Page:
February 21, 2013 1 Comment
So as you know I was all excited to buy the very first Microsoft Surface Pro. I bought the 128 GB model because I knew that despite the fact that I have all sorts of external hard drives I was even likely to ax out 128 GB pretty quick. Fortunately between Cloud-based storage (SkyDrive for my personal stuff, SkyDrive Pro for my business files) and the ability to add a micro-SD card I would be fine.
I arrived at my hotel in Redmond and the package from my Amazon.com seller was there; I excitedly ripped it open and inserted the 64 GB card into the Surface Pro, reformatted it with NTFS, and installed the SkyDrive Desktop Client on Windows 8 (which allows me to synchronize my SkyDrive files onto my device’s hard drive or, in this case, its SD card.
Wow… ‘Your SkyDrive folder cannot be created in the location you selected.’ This was really disappointing, because that was exactly what I wanted to use my SD Card for… along with my Document, Picture, and Music Libraries. I will be honest, it never occurred to me that I could not map these to external drives, although it does make sense. However I was planning on making this SD Card a permanent drive in my Surface Pro, so I needed to find a way to do it.
\I did a little research and discovered that indeed there was a way… or rather a workaround that would work perfectly. Here’s what I did:
1) I created a directory on my C Drive called c:\SD Card.
2) I opened Disk Manager in Windows – you can either do that by right-clicking on the bottom-left corner of your screen and selecting Disk Management. If you are on a tablet and have no mouse, you could alternately pull up that menu by clicking Winkey-X.
3) Right-click on your SD Card and click Change Drive Letter and Paths…
4) Click Add…
5) In the Add a new drive letter or path for X: (Where X is the drive letter represented by your SD Card) select the radio Mount in the following empty NTFS folder:.
6) Click Browse…and navigate to the directory that you created. Click OK.
You should now be ready to proceed. To be sure, right-click on your SD card again and click Change Drive Letter and Paths… Your window should look like this:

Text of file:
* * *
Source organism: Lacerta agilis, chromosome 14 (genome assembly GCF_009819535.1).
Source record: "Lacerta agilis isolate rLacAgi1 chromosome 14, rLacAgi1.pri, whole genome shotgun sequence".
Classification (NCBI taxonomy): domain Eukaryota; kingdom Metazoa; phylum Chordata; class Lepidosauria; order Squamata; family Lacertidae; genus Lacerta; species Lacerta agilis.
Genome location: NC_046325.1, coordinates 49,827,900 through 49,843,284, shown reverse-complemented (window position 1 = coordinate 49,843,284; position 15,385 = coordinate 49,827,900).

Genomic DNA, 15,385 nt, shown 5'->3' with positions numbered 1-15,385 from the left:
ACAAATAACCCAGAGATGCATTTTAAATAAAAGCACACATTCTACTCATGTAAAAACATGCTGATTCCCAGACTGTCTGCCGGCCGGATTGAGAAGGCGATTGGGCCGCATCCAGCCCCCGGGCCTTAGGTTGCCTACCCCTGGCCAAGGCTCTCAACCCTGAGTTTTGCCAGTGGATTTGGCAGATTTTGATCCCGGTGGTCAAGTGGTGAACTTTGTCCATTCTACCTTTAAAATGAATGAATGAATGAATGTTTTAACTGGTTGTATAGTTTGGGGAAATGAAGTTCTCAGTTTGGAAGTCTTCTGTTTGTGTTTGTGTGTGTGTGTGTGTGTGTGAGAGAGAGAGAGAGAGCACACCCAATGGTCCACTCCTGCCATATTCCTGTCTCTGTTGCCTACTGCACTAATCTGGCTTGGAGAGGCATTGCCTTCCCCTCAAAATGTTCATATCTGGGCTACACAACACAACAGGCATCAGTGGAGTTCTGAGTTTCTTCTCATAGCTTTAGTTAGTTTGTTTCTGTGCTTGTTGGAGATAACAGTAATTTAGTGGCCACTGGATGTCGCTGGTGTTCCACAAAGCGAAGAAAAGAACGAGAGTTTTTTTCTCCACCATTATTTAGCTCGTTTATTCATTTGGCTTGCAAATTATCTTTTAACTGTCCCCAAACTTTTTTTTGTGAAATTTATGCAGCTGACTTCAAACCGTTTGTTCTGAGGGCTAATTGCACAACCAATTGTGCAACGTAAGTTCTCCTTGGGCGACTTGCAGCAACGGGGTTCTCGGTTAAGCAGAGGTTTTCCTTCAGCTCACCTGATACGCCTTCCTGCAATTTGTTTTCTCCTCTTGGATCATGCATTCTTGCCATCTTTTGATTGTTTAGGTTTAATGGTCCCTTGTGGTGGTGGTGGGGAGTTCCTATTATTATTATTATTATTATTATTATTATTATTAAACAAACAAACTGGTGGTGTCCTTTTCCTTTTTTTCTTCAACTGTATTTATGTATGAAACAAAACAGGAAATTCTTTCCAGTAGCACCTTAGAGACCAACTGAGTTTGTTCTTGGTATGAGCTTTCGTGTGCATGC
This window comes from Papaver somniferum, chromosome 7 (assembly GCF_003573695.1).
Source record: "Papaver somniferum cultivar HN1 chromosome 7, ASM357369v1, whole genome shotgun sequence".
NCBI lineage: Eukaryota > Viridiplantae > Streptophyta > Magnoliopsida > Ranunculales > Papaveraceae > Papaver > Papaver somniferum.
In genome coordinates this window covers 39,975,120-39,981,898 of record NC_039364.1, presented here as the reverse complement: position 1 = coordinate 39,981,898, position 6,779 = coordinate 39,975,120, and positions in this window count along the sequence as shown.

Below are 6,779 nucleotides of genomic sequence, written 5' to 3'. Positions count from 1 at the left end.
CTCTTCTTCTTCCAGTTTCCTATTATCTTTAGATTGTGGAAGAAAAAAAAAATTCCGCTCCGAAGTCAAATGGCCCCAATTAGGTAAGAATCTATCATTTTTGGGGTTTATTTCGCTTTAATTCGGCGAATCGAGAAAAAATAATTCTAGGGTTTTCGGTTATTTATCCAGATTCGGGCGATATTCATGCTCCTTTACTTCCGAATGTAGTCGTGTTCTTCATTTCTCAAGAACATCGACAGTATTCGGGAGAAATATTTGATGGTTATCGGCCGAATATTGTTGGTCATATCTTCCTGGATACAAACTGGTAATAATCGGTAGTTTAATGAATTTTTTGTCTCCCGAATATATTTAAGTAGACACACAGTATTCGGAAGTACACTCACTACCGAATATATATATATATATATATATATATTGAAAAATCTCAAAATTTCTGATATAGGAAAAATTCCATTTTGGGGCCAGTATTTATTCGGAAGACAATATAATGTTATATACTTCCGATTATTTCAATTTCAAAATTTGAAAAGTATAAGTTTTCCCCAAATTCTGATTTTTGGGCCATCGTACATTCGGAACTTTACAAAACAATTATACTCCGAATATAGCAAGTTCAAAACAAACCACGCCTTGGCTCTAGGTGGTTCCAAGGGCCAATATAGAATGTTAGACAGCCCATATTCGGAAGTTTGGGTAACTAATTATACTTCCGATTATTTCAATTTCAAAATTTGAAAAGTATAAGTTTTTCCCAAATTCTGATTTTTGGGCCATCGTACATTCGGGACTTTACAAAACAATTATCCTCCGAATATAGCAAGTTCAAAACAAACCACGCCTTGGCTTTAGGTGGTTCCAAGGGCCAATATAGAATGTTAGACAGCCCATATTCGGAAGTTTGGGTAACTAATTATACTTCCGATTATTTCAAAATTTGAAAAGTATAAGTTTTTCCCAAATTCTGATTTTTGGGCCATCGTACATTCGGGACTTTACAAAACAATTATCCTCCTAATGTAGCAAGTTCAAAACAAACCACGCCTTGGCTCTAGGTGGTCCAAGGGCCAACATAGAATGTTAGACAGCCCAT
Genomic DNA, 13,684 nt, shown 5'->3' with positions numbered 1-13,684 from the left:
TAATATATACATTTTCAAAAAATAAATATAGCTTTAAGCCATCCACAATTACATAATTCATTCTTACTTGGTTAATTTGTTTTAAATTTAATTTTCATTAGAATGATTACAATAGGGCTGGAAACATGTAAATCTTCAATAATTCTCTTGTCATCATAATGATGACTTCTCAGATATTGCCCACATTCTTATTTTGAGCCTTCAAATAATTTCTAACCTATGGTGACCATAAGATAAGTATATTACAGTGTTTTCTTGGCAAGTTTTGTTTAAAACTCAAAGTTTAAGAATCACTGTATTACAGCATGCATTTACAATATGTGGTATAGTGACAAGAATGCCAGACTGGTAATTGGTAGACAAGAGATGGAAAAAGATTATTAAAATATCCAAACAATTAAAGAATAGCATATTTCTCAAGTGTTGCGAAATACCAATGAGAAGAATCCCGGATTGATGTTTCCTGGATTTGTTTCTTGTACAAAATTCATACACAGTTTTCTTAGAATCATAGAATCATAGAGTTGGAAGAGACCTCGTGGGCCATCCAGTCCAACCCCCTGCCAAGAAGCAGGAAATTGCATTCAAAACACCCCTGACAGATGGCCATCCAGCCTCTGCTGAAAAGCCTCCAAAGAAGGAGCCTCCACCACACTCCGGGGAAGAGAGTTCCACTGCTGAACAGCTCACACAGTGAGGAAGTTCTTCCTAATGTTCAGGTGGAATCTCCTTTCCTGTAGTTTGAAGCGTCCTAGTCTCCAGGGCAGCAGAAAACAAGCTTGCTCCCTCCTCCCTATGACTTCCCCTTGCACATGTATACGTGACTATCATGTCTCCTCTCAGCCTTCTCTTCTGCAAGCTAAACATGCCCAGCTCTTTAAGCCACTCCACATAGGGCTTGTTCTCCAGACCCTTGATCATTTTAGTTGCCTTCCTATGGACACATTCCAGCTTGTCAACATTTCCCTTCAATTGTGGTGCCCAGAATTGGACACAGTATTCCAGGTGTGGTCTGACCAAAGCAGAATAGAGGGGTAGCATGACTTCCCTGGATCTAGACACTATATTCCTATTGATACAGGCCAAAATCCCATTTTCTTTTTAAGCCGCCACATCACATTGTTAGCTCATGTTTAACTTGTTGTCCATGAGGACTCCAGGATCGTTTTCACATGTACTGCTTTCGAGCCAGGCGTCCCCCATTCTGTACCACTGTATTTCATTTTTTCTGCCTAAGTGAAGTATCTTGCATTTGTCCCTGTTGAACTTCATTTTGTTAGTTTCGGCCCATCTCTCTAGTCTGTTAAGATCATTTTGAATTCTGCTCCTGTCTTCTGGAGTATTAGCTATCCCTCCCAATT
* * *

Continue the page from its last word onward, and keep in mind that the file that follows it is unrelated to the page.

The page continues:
The SD Card has both a drive letter and the mount point on the C drive. If this is what you see then you are ready to proceed. Cancel out of this window and close the Disk Management console.
I started the SkyDrive desktop app again and instead of mapping my SkyDrive folder to D: I mapped it to C:\SD Card\.
That looked a lot better. I was able to proceed and my SkyDrive files are now synchronizing properly.
Now that my SkyDrive was done I decided to go the next step and map some of my Libraries to the SD Card as well. This was easy at this point… I simply opened the File Explorer and created a new directory on the SD Card called d:\Pictures. I then right-clicked on the Pictures library that I wanted to redirect (in the Navigation Pane) and clicked Properties. I clicked Add… and in the Browse window I selected the new directory (c:\SD Card) and clicked Include. Back in the Properties box I clicked Set save location. I also dragged it to the top of the list. So now my Properties window looks like this:
Notice that the Pictures (C:\SD Card) is at the top of the list, and has a check mark next to it. That means that when I start saving pictures (or decide to import them from another profile) they will go onto the SD card and not onto the internal drive.
All of these steps will work for tablets but also for hybrids, laptops, and even desktops. It is a simple mechanism to convert external storage to internal storage. The mount point on the C drive is used as a hard link to the SD card, and nothing stored in that directory is actually on the C drive… it just looks that way to ‘fool’ Windows into doing what you want to do.